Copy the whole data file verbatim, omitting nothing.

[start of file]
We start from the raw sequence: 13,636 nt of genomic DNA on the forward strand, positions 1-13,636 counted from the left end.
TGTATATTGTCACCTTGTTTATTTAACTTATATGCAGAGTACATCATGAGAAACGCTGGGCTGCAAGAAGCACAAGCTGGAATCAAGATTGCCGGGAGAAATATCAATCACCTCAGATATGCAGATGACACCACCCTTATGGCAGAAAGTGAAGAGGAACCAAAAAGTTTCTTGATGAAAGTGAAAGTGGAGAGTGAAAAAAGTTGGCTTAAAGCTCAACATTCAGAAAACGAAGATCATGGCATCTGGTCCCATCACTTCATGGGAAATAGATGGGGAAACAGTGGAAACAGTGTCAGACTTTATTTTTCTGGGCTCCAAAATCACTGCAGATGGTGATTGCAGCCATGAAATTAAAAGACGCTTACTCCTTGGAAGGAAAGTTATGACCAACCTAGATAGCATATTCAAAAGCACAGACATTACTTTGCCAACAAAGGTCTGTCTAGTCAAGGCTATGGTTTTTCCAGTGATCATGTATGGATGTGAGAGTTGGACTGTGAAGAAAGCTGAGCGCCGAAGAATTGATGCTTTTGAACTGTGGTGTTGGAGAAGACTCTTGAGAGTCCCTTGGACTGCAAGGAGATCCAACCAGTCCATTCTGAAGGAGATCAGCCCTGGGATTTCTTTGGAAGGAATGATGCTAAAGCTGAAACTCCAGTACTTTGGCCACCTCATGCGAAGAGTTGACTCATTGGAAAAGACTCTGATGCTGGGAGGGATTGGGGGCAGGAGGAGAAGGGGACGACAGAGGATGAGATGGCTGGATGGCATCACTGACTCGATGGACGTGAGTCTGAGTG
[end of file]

We start from the raw sequence: 13,636 nt of genomic DNA on the forward strand, positions 1-13,636 counted from the left end.
TGTATATTGTCACCTTGTTTATTTAACTTATATGCAGAGTACATCATGAGAAACGCTGGGCTGCAAGAAGCACAAGCTGGAATCAAGATTGCCGGGAGAAATATCAATCACCTCAGATATGCAGATGACACCACCCTTATGGCAGAAAGTGAAGAGGAACCAAAAAGTTTCTTGATGAAAGTGAAAGTGGAGAGTGAAAAAAGTTGGCTTAAAGCTCAACATTCAGAAAACGAAGATCATGGCATCTGGTCCCATCACTTCATGGGAAATAGATGGGGAAACAGTGGAAACAGTGTCAGACTTTATTTTTCTGGGCTCCAAAATCACTGCAGATGGTGATTGCAGCCATGAAATTAAAAGACGCTTACTCCTTGGAAGGAAAGTTATGACCAACCTAGATAGCATATTCAAAAGCACAGACATTACTTTGCCAACAAAGGTCTGTCTAGTCAAGGCTATGGTTTTTCCAGTGATCATGTATGGATGTGAGAGTTGGACTGTGAAGAAAGCTGAGCGCCGAAGAATTGATGCTTTTGAACTGTGGTGTTGGAGAAGACTCTTGAGAGTCCCTTGGACTGCAAGGAGATCCAACCAGTCCATTCTGAAGGAGATCAGCCCTGGGATTTCTTTGGAAGGAATGATGCTAAAGCTGAAACTCCAGTACTTTGGCCACCTCATGCGAAGAGTTGACTCATTGGAAAAGACTCTGATGCTGGGAGGGATTGGGGGCAGGAGGAGAAGGGGACGACAGAGGATGAGATGGCTGGATGGCATCACTGACTCGATGGACGTGAGTCTGAGTG